3. Fragile North Korea-China relations. One of North Korea’s sources of strength has been its ability to rely on its traditional allies to the North – Russia and China – both diplomatically and for resources. However it is unclear how close Kim Jong-Un and the Chinese leadership are, and the recent references by President Xi Jinping indicate that China is increasingly concerned by DPRK’s words and actions.

As always, I hope (and I think it’s likely) that my concerns are unjustified. But with new relationships like this, the possibility for missteps are higher than normal. And a misstep with a nuclear power, particularly a remarkably confident one which looks back longingly to the cold war as the period where the country was most stable and prosperous, could have disastrous consequences.

Let’s hope that instead the relationship is more aptly regarded as Jon Stewart satirized on the Daily Show recently – an amusing “rebound war” sideshow that is temporarily concerning, but ultimately nothing that anyone has to worry about.

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Posted by: Nicholas Davis | February 12, 2013

On that imminent DPRK nuclear test

Call me obsessed, but the rising tension on the Korean Peninsula is the one subject (beyond my PhD and World Economic Forum project work of course) that really grabs my attention. I see the disruptive power of North Korea as an under-estimated, under-anticipated issue that has the potential to shift global perspectives on Asian security overnight.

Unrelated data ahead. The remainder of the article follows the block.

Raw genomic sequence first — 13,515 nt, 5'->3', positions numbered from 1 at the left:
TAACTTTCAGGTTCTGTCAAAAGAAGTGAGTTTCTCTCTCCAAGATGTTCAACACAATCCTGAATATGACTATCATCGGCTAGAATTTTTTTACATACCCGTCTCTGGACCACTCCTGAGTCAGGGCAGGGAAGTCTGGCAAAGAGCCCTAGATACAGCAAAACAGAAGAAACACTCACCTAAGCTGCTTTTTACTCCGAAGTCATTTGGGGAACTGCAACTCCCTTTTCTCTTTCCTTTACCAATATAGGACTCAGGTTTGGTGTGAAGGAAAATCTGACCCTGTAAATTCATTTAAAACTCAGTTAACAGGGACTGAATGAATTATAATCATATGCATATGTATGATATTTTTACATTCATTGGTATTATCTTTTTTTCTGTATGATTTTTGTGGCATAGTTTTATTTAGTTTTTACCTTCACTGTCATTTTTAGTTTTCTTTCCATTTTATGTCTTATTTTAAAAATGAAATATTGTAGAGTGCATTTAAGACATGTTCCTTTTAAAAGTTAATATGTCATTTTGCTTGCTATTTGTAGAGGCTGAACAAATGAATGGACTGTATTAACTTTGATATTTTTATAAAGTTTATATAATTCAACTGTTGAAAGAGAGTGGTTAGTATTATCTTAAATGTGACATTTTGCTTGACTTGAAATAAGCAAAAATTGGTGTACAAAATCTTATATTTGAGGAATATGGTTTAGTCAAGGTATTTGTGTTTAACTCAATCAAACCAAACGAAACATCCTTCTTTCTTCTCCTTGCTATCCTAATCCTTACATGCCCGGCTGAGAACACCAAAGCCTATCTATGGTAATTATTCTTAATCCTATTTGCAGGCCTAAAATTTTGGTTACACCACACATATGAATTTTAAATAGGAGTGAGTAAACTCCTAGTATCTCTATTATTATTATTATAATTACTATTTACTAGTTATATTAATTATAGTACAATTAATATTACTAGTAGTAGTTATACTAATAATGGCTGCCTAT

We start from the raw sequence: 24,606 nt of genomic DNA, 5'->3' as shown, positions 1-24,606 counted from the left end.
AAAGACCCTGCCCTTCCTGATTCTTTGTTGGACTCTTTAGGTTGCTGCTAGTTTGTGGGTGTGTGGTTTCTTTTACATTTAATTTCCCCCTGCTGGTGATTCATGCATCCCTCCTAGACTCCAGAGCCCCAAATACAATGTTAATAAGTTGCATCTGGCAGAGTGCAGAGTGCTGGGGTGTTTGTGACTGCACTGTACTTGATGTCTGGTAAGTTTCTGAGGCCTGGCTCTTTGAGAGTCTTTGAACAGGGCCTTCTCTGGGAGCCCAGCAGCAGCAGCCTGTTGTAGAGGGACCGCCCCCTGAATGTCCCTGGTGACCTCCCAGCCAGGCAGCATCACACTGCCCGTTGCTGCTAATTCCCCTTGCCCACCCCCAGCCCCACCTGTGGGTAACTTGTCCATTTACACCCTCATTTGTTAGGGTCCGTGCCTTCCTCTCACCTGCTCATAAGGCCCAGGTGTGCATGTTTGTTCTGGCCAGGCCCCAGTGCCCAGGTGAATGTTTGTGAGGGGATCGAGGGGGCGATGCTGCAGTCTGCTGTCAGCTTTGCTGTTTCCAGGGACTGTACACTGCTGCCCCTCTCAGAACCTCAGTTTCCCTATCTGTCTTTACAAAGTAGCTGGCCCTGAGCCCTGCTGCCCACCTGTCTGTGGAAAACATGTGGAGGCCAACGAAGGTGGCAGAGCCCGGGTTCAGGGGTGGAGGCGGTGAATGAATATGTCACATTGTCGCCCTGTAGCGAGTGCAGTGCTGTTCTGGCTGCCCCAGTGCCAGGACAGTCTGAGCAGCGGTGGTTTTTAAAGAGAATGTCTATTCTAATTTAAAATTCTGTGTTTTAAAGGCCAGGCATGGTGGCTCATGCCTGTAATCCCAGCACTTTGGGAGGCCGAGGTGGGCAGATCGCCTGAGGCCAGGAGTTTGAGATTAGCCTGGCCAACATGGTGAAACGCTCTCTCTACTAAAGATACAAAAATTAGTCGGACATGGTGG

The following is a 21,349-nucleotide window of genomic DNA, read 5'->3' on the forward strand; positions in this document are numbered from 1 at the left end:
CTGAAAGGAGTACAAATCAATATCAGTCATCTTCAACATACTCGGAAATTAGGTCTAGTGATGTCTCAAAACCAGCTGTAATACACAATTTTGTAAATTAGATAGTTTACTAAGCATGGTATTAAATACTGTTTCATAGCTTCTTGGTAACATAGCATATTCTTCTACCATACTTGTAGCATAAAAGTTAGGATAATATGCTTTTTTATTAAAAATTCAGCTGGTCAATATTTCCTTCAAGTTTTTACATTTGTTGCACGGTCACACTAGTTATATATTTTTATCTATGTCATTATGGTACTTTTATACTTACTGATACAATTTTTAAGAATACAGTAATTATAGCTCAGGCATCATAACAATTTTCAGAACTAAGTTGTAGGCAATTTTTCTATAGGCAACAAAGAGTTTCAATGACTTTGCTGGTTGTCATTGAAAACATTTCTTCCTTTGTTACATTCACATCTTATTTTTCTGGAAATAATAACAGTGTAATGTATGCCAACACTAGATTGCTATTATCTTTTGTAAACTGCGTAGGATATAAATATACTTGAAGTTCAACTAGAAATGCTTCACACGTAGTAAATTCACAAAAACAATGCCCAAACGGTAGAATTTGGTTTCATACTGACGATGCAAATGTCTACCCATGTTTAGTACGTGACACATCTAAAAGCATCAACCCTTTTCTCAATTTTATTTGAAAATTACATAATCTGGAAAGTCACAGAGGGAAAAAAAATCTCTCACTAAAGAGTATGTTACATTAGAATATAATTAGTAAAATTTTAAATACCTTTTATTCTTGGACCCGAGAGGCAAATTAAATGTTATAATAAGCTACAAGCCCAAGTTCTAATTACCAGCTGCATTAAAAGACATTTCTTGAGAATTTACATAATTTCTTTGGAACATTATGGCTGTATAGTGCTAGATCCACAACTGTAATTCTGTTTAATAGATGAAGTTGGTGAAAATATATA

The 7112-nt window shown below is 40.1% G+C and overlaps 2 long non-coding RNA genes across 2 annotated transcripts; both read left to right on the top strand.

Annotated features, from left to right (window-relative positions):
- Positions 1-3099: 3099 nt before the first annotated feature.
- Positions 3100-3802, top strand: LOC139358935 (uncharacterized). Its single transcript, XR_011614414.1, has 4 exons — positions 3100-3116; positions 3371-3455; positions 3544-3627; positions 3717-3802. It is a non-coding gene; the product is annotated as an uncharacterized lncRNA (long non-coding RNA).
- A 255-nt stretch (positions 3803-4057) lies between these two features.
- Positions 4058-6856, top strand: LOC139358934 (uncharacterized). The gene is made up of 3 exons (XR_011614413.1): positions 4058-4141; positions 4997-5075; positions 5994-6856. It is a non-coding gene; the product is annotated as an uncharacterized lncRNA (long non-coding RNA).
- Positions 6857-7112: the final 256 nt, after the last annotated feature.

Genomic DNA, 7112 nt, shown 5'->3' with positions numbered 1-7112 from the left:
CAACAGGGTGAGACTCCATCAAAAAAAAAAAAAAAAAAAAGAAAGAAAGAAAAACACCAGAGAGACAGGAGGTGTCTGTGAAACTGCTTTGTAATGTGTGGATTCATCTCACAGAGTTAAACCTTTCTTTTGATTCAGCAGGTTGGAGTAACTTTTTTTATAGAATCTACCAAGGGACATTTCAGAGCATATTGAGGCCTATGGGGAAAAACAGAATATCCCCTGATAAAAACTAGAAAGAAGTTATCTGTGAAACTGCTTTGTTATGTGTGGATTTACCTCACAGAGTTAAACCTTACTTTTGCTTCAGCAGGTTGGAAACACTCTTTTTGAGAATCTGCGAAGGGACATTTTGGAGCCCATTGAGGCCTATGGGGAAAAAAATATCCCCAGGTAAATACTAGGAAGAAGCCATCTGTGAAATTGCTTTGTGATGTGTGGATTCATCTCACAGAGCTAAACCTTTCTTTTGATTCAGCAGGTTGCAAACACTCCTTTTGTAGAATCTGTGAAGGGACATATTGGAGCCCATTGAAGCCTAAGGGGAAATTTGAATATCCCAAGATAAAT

The latest escalation following North Korea’s successful missile test on Wednesday 12 December is a planned (and now impending) nuclear test, ostensibly in response to UN Security Council Resolution 2087. This is concerning beyond the simple provocation of a controlled nuclear explosion, the demonstration of available fissile material and a nose-thumbing at the UN;  the implication is that the regime is testing nuclear warheads which, combined with long-range missile technology, significantly raise the security stakes in the region.

The relevant piece from the statement by North Korea’s National Defence Commission (NDC) issued in late January reads:

We do not hide that a variety of satellites and long-range rockets which will be launched by the DPRK one after another and a nuclear test of higher level which will be carried out by it in the upcoming all-out action, a new phase of the anti-U.S. struggle that has lasted century after century, will target against the U.S., the sworn enemy of the Korean people.

Even North Korea’s “Committee for the Peaceful Reunification of Korea” responded to the resolution with fighting words.

“Sanctions” mean a war and a declaration of war against us.

We have already declared that “we would react to provocation with immediate retaliatory blows and a war of aggression with a great war of justice for national reunification.”

All our service personnel and people will never allow the reckless confrontation moves of the group.